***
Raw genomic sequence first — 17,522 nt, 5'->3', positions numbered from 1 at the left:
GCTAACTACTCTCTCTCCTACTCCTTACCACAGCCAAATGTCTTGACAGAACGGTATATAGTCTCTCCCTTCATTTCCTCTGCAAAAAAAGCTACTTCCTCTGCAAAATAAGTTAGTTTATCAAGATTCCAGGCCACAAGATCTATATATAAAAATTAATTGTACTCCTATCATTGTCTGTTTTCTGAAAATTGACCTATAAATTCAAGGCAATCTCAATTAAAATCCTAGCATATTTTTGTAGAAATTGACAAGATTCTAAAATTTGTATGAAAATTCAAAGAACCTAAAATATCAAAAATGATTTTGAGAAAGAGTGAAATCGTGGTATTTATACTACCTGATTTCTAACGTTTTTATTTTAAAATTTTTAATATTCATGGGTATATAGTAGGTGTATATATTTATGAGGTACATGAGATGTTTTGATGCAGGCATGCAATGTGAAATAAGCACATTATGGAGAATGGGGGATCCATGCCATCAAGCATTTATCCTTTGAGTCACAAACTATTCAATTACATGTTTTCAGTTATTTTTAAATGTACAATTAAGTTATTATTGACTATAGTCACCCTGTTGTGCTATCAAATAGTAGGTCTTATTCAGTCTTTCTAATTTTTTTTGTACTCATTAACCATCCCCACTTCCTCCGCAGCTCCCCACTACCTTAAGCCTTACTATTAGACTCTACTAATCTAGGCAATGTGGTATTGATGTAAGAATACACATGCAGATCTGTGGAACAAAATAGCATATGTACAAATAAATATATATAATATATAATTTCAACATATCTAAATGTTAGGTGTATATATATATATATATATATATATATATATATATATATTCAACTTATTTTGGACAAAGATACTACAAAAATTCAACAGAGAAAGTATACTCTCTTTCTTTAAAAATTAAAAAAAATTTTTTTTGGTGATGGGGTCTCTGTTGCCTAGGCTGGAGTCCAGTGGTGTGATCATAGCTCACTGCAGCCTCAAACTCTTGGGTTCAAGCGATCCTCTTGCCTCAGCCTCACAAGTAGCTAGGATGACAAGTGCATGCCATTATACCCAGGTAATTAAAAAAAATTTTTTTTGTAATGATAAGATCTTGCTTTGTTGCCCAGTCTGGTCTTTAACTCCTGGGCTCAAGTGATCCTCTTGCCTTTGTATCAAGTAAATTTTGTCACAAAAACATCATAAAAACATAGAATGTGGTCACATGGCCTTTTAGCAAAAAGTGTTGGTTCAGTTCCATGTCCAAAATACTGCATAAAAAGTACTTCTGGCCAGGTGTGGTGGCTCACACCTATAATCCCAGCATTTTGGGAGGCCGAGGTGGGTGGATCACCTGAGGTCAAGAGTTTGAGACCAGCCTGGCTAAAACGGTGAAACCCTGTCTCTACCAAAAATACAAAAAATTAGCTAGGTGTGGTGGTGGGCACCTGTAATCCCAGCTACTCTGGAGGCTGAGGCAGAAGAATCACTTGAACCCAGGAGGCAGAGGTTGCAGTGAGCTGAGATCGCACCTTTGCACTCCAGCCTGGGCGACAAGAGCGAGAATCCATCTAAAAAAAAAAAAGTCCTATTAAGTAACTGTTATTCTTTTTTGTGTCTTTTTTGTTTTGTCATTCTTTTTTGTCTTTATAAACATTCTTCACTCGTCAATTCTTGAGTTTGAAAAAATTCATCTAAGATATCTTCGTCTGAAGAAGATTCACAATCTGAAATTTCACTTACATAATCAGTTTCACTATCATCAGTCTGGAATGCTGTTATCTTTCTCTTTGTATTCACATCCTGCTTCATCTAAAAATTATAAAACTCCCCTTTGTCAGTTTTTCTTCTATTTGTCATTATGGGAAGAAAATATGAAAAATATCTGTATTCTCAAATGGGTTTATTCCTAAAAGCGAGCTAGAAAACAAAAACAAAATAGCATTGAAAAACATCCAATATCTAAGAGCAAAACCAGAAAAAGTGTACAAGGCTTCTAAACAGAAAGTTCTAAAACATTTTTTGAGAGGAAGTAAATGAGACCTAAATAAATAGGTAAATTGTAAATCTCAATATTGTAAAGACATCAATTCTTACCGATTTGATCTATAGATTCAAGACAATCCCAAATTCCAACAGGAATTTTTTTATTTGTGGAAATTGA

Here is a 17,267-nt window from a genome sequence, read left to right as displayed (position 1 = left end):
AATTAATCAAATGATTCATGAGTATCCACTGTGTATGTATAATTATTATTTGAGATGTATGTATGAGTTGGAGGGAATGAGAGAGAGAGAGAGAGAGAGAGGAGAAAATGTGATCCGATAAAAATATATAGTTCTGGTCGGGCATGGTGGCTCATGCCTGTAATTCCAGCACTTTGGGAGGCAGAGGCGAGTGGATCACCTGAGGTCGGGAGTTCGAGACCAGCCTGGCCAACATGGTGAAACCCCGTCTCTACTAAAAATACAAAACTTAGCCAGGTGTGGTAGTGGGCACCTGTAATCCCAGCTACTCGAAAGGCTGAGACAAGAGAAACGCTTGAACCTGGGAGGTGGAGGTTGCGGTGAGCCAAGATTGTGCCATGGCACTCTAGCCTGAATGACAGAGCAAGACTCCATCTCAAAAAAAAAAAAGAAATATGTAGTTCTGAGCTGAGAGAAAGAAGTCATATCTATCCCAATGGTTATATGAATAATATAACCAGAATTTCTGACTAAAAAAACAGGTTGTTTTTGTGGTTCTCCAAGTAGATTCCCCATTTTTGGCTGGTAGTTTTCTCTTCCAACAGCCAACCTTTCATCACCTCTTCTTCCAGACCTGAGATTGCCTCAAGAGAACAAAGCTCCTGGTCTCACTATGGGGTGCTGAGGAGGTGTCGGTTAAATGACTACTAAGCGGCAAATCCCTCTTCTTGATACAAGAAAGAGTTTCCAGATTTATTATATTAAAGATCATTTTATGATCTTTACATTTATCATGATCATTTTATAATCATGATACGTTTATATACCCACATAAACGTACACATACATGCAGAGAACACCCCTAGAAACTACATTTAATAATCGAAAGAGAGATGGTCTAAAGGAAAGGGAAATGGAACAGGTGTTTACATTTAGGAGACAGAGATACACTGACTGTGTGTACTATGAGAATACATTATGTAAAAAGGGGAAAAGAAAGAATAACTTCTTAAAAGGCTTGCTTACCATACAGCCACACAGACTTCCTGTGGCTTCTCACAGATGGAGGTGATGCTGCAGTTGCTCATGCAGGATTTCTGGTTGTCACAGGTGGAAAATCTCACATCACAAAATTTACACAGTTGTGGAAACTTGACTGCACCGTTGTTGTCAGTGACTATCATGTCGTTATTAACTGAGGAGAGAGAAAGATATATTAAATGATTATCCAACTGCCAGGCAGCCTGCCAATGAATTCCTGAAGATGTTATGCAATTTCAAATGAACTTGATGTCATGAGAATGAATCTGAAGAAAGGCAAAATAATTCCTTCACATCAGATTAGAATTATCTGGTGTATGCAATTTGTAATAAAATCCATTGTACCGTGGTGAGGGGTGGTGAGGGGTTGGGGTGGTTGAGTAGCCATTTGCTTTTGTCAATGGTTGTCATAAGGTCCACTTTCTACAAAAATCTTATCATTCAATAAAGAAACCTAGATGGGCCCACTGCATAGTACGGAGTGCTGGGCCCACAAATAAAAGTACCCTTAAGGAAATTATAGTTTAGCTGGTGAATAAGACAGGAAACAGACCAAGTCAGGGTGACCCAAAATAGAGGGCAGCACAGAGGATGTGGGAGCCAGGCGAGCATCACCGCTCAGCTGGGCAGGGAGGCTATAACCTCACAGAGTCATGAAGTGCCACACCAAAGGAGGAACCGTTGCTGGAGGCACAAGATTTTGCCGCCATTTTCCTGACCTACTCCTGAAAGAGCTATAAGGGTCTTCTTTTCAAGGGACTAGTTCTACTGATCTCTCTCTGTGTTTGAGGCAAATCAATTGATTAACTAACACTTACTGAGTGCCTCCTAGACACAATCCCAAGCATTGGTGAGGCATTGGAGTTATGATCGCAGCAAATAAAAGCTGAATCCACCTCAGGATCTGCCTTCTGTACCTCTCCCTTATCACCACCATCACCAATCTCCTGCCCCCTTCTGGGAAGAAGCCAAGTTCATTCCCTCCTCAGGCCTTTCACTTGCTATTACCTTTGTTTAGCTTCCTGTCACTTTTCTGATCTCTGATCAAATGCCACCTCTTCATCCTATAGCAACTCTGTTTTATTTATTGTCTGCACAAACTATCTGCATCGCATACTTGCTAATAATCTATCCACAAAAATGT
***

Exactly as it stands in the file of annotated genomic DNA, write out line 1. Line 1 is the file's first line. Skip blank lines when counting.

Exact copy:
Raw genomic sequence first — 17,522 nt, 5'->3', positions numbered from 1 at the left: